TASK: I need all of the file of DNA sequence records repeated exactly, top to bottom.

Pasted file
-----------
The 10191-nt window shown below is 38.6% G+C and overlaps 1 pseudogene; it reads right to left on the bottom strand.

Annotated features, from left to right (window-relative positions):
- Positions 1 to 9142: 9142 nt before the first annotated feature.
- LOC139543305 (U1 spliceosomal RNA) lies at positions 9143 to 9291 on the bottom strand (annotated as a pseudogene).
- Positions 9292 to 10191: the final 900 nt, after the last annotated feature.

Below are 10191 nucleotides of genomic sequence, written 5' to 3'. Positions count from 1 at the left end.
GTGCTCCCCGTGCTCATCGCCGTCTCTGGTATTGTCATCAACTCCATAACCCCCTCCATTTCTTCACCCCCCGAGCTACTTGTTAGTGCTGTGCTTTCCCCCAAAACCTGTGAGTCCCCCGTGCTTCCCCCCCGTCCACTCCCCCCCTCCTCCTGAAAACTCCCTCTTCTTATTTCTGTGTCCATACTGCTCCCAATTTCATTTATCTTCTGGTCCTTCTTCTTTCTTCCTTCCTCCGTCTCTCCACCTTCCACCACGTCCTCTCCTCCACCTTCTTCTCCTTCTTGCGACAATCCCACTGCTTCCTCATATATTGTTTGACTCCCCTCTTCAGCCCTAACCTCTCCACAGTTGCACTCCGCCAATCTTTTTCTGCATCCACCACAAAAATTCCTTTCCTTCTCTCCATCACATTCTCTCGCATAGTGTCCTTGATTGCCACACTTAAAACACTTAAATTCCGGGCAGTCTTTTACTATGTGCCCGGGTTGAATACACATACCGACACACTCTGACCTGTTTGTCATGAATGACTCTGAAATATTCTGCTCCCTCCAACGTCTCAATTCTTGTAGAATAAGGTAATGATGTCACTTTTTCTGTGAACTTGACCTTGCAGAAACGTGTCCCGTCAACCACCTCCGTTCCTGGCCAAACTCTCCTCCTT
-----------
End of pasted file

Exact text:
The 10191-nt window shown below is 38.6% G+C and overlaps 1 pseudogene; it reads right to left on the bottom strand.

Annotated features, from left to right (window-relative positions):
- Positions 1 to 9142: 9142 nt before the first annotated feature.
- LOC139543305 (U1 spliceosomal RNA) lies at positions 9143 to 9291 on the bottom strand (annotated as a pseudogene).
- Positions 9292 to 10191: the final 900 nt, after the last annotated feature.

Below are 10191 nucleotides of genomic sequence, written 5' to 3'. Positions count from 1 at the left end.
GTGCTCCCCGTGCTCATCGCCGTCTCTGGTATTGTCATCAACTCCATAACCCCCTCCATTTCTTCACCCCCCGAGCTACTTGTTAGTGCTGTGCTTTCCCCCAAAACCTGTGAGTCCCCCGTGCTTCCCCCCCGTCCACTCCCCCCCTCCTCCTGAAAACTCCCTCTTCTTATTTCTGTGTCCATACTGCTCCCAATTTCATTTATCTTCTGGTCCTTCTTCTTTCTTCCTTCCTCCGTCTCTCCACCTTCCACCACGTCCTCTCCTCCACCTTCTTCTCCTTCTTGCGACAATCCCACTGCTTCCTCATATATTGTTTGACTCCCCTCTTCAGCCCTAACCTCTCCACAGTTGCACTCCGCCAATCTTTTTCTGCATCCACCACAAAAATTCCTTTCCTTCTCTCCATCACATTCTCTCGCATAGTGTCCTTGATTGCCACACTTAAAACACTTAAATTCCGGGCAGTCTTTTACTATGTGCCCGGGTTGAATACACATACCGACACACTCTGACCTGTTTGTCATGAATGACTCTGAAATATTCTGCTCCCTCCAACGTCTCAATTCTTGTAGAATAAGGTAATGATGTCACTTTTTCTGTGAACTTGACCTTGCAGAAACGTGTCCCGTCAACCACCTCCGTTCCTGGCCAAACTCTCCTCCTT